Two years later, two things have changed. We’ve settled here, near a park. Near two parks. And we’re going to stay. And the other thing is that I’ve realised the anxiety was never about where we were going to live, not really. It wasn’t about being within walking distance of a secret bar or vegan deli, or even about sharing a postcode with my friends. The anxiety wasn’t about place, it was about what the place meant. Inevitably my friends have scattered too, some towards the sea, some to the country, and all our lives are fine but different. So I suppose what I’m saying is: no matter where you go, there you are. If you remain fixed on fashion parties then no, the seaside will not bring much comfort. If you spend time on the smoking terrace dreaming of evening jogs beneath the pier, then same. It’s the psychological distance from the thing you crave that matters. For me it took something happening, a baby arriving, screaming and gorgeous, and the choice seemingly being taken out of my hands. Some people need to subconsciously push that thing to happen, whether it’s being made redundant or becoming single, to force themselves out of comfort zones and into comfort.
Alternate answer -- stay.
I am a young, straight man who lives in a flat share with one boy and two girls. I'm 26. I'd consider myself non-confrontational and pretty peaceful about stuff. We've lived together for three years, since uni, and all get along and although there are the some minor arguments it's not so bad, we all have a roast together at the weekend and hang out with each other's boyfriends/girlfriends etc etc. Anyway, last night I was watching telly and my flatmate came downstairs and put her mooncup in a mug and then poured boiling water on it. In front of me. I was like, can you not do that in a jug in the bathroom, and she went mental at me, screaming that I had never had a period and I was oppressing her rights as a woman to cleanse her mooncup. I totally consider myself a feminist but really had to draw the line at her basic lack of hygiene, so had to retreat to my bedroom and not look her in the eye this morning. Who is right here?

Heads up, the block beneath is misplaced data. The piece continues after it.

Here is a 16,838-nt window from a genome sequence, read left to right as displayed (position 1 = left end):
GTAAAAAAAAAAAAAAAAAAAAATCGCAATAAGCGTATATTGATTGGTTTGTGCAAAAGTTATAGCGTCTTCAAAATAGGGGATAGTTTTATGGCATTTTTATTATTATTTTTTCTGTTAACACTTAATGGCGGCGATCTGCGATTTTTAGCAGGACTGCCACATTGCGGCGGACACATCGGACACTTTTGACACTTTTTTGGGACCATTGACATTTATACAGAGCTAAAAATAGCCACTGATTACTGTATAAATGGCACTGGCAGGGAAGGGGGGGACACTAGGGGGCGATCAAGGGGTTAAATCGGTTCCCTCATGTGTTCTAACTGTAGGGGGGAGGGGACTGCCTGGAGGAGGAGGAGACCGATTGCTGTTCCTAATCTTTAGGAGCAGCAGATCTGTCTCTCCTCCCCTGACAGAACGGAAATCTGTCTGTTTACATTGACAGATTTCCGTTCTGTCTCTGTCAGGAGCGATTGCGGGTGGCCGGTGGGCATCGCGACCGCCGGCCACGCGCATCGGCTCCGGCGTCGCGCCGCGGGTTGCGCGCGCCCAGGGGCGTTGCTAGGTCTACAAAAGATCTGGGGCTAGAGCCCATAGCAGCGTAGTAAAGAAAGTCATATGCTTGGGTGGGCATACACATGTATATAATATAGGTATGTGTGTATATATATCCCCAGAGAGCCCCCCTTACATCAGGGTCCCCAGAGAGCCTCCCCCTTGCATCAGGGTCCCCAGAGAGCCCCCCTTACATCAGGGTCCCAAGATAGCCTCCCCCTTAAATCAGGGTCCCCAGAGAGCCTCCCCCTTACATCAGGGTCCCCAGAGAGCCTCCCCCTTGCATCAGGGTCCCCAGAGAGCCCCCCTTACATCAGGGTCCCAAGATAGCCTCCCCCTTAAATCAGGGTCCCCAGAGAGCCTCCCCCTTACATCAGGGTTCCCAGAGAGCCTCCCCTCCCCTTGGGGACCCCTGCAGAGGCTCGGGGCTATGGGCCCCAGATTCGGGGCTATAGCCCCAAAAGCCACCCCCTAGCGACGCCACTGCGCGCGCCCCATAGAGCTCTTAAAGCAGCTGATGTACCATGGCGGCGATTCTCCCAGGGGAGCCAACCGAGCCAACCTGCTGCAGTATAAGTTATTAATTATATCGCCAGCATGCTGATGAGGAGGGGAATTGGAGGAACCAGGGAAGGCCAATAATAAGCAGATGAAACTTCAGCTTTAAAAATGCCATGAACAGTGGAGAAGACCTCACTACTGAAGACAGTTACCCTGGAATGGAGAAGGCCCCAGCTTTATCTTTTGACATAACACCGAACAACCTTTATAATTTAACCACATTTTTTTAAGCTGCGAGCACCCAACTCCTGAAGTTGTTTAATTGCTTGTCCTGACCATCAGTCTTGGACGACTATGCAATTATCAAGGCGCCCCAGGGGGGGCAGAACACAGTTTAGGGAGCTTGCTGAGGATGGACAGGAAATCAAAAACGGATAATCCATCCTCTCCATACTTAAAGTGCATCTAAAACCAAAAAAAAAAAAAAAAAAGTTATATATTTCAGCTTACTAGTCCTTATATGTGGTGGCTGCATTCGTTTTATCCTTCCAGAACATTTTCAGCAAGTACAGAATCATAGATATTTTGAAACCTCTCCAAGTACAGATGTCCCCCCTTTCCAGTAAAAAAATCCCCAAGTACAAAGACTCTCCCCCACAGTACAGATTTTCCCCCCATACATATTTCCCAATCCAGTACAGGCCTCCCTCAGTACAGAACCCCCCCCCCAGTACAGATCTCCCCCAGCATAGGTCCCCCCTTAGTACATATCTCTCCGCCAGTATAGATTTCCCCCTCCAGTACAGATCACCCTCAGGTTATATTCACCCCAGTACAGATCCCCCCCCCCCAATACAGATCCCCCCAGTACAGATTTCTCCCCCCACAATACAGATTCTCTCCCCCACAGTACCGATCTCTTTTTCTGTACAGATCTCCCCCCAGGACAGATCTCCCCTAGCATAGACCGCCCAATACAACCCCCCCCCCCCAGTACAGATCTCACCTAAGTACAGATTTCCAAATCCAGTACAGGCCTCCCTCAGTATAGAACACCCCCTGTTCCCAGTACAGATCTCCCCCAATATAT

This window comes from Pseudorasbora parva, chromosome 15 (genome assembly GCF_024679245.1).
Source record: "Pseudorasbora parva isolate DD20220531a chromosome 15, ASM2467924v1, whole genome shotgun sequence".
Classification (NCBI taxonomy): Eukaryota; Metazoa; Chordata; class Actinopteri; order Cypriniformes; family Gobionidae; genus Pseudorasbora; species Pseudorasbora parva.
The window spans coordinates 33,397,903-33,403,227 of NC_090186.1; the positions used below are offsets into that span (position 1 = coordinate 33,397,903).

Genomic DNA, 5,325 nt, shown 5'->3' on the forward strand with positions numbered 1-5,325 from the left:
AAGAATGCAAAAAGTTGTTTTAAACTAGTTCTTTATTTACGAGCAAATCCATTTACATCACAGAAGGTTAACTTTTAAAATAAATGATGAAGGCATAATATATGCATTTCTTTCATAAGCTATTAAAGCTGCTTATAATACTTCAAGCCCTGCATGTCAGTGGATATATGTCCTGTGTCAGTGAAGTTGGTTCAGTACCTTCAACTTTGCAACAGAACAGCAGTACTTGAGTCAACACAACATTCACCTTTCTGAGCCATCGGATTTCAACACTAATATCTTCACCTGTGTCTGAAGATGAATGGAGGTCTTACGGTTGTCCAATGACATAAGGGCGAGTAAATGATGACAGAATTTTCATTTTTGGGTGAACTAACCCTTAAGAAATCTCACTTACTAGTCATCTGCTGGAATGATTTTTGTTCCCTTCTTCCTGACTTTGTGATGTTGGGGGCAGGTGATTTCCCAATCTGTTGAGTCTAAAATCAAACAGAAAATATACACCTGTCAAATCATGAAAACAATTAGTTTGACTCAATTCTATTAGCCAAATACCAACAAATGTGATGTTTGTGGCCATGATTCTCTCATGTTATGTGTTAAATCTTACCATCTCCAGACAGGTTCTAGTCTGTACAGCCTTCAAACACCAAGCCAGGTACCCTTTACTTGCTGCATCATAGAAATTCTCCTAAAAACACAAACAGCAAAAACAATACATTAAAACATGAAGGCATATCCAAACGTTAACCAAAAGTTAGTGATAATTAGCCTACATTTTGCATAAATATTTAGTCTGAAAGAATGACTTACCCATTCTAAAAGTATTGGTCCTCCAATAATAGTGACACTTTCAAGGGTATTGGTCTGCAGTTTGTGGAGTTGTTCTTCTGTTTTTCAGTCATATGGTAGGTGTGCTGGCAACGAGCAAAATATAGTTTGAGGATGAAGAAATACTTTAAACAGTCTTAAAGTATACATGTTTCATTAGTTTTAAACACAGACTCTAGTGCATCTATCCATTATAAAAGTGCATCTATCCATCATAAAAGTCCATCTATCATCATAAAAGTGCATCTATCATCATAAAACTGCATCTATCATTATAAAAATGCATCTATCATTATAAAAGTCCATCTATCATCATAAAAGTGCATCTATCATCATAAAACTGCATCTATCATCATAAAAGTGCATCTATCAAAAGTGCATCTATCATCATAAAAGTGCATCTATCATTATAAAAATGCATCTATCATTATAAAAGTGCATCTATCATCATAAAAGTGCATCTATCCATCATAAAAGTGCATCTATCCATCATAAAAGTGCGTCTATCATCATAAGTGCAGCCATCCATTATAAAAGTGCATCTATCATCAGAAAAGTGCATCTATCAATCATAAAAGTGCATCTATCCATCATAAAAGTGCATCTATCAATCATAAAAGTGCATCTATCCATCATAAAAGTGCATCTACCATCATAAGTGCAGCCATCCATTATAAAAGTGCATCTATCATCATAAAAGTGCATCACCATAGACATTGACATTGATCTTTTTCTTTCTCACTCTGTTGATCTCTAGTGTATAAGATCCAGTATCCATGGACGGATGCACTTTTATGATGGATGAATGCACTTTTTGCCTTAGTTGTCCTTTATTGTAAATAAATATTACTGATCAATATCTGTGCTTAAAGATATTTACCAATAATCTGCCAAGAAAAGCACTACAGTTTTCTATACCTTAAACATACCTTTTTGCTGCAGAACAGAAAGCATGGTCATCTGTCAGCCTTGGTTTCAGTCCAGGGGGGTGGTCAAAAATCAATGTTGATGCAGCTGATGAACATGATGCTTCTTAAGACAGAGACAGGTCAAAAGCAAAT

Yours, A Man.
Oh god I hadn’t thought about this for literally a decade, the time my flatmate’s dick piercing got infected, so he got this adorable little egg cup, which he filled with saline solution and sat, his gentle Yorkshire penis, stuck with a handful of studs, draped into it on the sofa. But this is different. I suppose? Is it different? I mean -- ok, did she empty her period blood into the sink? Even then, are we talking glutinous meaty blood or a little dash of young red?
The more questions I have, the more I’m on her side. Having to secrete all your secretions is more of a schlep than you can imagine, what with the hiding tampons in your hand when you go to the loo at work, and the checking your arse in reflections constantly if you’re wearing pale trousers etc etc. And it sounds like one of the lovely benefits for her, of living with such good friends, is that she can be totally comfortable around you. Yeah, ideally you wouldn’t have seen her do her menstrual admin at the sink, because it made you feel weird, and ideally she wouldn’t have played the oppression card, because love, you could wait until he’s finished Strictly. But the tax on shared spaces is discomfort. My advice is to drink your tea from another mug.